Slide Guitar Query

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Re: Slide Guitar Query

Postby PaulJay » Sat Feb 22, 2014 8:06 am

I like to hear Bob play slide, because I think he has a lot of balls to do it in front of that many people. He is also much better than me. :?
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Re: Slide Guitar Query

Postby Pete B. » Sat Feb 22, 2014 11:45 am

fwiw, While I would assume Jerry held/played some sort of Lap Steel or Dobro in his life, I am not aware of any recordings of Jerry playing Lap Steel or Dobro type instruments. Maybe I am forgetting something on a Garcia/Grissman project?
He played Pedal Steel Guitar on 17 studio albums during the 4 years or so he was playing Pedal Steel, mostly with the GD, JGB, Bob Weir ACE, NRPS, CSN and related solo projects, Link Wray, Brewer & Shipley, a few others that I am probably forgetting at the moment.
My favorite Jerry Slide Guitar is on E72 version of Hurts Me Too. Give it a listen.
He also played slide guitar on the studio version of Deal. Obviously some live recordings of various Bobby blues numbers.

A bit of Skullduggery regarding Pedal Steel vs Lap Steel...
Pedal Steel is actually easier to play fluently than Lap Steel, because it has a wider sonic range (more strings), and the pedals/levers make it easy to get all the notes you need for chords and scales.
On a Lap Steel you have to use forward/reverse 3-note bar slants (holding the bar diagnally to the strings), 3-note bar slants where the nose of the bar catches two of three strings on the same fret, behind the bar string-pull raises, etc, to get all the notes you need for scales and chords. Not to mention, many Lap Steels have 2 or 3 or 4 necks to accommodate different tunings, where Pedal Steels typically can host multiple tunings on one or two necks.
"Skullduggery" was also the name of my High School band for a minute there.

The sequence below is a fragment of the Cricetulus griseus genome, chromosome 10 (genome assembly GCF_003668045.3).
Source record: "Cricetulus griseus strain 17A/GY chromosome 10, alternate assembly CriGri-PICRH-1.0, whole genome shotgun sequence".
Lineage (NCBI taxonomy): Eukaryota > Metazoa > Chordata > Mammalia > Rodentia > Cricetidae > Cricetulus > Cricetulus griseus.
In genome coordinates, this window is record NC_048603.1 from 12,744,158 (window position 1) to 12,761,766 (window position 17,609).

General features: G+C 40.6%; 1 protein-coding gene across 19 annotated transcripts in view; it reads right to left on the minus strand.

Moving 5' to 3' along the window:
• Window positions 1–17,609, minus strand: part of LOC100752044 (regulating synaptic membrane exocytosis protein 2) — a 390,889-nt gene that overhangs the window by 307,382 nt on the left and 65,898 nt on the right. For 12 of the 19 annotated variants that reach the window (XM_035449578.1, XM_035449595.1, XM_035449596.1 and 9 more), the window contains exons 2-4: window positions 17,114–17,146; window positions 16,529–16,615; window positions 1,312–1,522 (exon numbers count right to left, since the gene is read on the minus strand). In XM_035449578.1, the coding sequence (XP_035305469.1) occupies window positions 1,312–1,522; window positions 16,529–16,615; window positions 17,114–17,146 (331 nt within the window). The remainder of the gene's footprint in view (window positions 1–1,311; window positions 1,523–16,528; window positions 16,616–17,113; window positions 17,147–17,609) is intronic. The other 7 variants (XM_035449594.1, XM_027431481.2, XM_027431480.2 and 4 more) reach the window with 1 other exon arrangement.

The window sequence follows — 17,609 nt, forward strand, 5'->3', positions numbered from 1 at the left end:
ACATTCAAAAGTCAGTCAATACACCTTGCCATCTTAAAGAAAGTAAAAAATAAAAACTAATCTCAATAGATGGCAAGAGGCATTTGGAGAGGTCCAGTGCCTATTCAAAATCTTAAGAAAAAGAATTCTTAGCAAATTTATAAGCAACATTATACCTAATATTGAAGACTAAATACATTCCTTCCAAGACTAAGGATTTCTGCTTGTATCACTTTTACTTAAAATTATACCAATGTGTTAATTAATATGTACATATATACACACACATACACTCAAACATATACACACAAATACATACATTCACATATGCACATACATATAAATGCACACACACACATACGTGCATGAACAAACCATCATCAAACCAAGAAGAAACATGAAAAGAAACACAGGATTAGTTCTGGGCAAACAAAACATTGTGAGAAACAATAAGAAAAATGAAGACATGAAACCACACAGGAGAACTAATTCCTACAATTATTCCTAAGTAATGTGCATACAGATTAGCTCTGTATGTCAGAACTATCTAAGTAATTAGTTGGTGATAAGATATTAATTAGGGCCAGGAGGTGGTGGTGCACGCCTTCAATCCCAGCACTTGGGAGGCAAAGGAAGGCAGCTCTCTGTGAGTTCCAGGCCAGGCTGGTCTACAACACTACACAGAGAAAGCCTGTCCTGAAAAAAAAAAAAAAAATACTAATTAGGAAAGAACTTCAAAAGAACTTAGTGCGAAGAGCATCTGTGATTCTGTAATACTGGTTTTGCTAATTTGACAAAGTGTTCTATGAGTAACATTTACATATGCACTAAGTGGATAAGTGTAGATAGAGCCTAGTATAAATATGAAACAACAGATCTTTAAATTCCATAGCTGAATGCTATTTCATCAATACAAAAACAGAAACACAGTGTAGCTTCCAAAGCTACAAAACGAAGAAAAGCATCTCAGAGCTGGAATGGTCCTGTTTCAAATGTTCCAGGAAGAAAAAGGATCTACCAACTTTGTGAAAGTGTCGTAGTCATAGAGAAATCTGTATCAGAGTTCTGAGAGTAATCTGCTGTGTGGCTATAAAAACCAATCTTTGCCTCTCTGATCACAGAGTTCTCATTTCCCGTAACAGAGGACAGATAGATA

Scale length often dictates what your open tuning will be, which often sets Dobro's and Resonators apart form Lap Steels and Pedal Steels.

None of this Pedal/Lap/Dobro stuff has anything to do with standard-guitar-tuning Slide Guitar, really. That's a whole nuther thing.
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Last edited by Pete B. on Sat Feb 22, 2014 12:38 pm, edited 4 times in total.
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Re: Slide Guitar Query

Postby tatittle » Sat Feb 22, 2014 11:47 am

Indeed I like a lot of Bob's accompany/rhythm slide work a lot; as usual he had a totally unique approach and added to the song/band.
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Re: Slide Guitar Query

Postby mgbills » Sat Feb 22, 2014 11:57 am

Cool Pete.

I'm not even sure where I'm going with this. I'll probably start with a slide that fits my pinky better. I was playing with your suggestions for chord voicings on the Strat last night. Easy to get the voicings. Hard to slide up and get them clean for the other defining notes. I played with the "A" form bar chords for the ease of minors & 7ths.

I love that pedal steel sound, but it really seems like a steep learning curve. I think you told me you played it for 10 years straight. Are they in open tunings?
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Re: Slide Guitar Query

Postby Pete B. » Sat Feb 22, 2014 12:17 pm

You can see Jer using a pinky slide here:
https://www.youtube.com/watch?v=BBCGLBYlbSo
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Re: Slide Guitar Query

Postby tatittle » Sat Feb 22, 2014 12:26 pm

I always found pinky slide more difficult balance wise. I think the primary reason to use it is to keep your fingers free for fretting notes and tricks like Pete described. Probably a good idea to learn pinky from the start if straight leads/fills with a band are not the exclusive goal.